Fukushima plant ice wall partly reduces radioactive water

A government-commissioned group of experts has concluded that a costly underground ice wall is only partially effective in reducing the ever-growing amount of contaminated water at Japan's destroyed Fukushima nuclear plant, and other measures are needed as well.

The plant's operator says the ice wall has helped reduce the radioactive water by half. The plant also pumps out several times as much groundwater before it reaches the tsunami-damaged reactors.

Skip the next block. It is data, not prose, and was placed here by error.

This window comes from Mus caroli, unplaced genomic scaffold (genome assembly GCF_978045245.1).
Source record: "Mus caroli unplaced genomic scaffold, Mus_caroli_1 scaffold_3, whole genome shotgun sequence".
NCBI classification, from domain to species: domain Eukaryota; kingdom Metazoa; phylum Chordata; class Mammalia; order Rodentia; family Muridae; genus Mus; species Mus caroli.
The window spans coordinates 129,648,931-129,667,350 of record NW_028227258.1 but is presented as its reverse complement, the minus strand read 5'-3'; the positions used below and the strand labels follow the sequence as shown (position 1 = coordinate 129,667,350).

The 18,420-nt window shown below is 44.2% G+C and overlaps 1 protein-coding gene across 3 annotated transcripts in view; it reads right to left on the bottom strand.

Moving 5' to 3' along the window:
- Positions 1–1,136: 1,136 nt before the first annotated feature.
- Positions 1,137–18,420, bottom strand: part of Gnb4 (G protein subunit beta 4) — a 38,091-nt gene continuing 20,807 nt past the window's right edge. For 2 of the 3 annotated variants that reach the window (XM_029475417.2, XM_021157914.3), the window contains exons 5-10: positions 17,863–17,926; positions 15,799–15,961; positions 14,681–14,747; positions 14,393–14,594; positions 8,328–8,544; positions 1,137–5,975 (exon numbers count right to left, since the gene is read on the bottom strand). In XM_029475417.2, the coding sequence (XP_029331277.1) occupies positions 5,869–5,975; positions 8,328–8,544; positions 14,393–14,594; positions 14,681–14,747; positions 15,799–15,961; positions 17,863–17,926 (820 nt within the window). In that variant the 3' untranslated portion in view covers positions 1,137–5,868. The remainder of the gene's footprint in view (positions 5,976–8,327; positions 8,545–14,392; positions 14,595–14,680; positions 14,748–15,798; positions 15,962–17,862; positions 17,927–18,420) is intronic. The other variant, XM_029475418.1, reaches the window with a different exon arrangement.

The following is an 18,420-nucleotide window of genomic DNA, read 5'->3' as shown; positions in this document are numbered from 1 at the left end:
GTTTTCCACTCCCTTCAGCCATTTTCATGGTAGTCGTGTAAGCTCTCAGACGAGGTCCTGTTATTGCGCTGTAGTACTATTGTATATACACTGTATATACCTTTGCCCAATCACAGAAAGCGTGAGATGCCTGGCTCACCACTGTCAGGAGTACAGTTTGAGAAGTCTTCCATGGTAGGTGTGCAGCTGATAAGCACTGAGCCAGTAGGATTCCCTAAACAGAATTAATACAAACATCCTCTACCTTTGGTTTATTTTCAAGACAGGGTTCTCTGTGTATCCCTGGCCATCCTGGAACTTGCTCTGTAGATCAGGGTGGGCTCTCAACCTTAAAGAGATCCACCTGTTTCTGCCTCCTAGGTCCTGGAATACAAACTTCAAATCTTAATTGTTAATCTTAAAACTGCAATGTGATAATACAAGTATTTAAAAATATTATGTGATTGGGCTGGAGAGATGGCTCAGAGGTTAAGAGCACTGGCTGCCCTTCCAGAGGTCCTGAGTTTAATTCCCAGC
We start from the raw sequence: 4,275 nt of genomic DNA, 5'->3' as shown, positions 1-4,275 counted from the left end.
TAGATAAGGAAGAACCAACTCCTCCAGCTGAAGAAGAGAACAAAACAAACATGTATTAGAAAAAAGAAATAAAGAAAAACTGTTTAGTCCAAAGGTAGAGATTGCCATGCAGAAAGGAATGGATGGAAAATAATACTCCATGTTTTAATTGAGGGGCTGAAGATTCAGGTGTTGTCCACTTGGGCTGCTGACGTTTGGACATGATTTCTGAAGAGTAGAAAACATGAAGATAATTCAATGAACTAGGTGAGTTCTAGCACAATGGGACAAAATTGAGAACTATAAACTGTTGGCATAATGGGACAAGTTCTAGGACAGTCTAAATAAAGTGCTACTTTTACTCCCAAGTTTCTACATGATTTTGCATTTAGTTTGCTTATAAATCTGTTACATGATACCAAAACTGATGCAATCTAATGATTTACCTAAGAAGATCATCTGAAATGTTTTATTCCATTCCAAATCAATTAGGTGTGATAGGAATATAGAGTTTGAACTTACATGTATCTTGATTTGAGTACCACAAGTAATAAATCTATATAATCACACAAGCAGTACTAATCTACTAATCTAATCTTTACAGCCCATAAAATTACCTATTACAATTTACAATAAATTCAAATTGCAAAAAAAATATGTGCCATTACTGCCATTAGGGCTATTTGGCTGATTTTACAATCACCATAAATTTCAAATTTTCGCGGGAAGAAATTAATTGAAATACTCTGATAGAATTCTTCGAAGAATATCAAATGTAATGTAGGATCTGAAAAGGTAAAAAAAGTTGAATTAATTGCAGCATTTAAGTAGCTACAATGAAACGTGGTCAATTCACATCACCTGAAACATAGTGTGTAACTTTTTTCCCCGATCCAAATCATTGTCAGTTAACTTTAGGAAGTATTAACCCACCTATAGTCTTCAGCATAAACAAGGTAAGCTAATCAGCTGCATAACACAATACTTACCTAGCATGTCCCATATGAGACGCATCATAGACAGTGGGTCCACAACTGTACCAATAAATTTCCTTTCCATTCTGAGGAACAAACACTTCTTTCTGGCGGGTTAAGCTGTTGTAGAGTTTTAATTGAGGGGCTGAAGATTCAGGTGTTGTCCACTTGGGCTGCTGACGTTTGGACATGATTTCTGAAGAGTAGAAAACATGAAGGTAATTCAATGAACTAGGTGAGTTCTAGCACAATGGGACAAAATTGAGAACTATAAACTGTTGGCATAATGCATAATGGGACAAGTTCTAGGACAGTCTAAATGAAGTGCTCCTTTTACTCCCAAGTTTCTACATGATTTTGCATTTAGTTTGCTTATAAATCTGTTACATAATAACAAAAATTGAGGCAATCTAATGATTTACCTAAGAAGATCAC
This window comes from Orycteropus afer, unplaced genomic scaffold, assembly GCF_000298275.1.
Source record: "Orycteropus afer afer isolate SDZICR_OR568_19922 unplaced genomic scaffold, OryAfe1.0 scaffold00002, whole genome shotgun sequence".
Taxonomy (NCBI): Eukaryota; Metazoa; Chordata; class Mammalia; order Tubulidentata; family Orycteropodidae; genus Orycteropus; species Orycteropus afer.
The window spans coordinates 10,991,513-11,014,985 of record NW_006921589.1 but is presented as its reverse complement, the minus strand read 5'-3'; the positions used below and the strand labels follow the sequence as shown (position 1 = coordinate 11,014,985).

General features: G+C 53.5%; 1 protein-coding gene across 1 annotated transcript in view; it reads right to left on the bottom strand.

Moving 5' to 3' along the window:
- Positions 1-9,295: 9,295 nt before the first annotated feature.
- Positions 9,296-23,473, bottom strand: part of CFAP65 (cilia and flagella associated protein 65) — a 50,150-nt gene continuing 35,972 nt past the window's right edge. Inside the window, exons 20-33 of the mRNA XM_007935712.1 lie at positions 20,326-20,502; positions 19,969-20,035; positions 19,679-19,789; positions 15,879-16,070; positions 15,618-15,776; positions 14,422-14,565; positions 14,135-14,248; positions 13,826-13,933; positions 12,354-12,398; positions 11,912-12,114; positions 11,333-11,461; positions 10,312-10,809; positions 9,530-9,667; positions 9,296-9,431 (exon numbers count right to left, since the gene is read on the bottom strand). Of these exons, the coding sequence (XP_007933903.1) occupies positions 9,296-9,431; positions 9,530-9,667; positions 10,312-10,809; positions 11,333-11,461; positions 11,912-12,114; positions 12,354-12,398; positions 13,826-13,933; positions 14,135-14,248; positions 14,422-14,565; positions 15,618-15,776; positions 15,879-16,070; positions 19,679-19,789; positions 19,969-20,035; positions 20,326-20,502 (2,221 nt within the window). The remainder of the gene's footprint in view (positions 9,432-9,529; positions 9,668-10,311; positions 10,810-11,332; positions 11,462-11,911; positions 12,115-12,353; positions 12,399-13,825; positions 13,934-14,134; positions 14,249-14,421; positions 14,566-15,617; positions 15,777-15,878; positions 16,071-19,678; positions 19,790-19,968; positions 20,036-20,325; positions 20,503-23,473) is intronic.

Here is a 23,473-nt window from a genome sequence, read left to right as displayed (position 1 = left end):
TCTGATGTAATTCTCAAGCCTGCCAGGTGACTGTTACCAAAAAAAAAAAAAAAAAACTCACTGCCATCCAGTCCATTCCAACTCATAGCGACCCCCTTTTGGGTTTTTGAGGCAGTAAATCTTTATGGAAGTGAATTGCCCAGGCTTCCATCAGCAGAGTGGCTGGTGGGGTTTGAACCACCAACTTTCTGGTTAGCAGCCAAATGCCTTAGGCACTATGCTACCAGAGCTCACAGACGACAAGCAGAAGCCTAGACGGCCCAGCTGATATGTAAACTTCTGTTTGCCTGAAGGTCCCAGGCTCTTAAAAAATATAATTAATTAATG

The panel agreed Wednesday that the 35 billion yen ($320 million) ice wall helps, but doesn't completely solve the problem.

The 1.5-kilometer (1-mile) coolant-filled underground structure was installed around the wrecked reactor buildings to create a frozen soil barrier to keep groundwater from flowing into the heavily radioactive area.

The groundwater mixes with radioactive water leaking from the damaged reactors.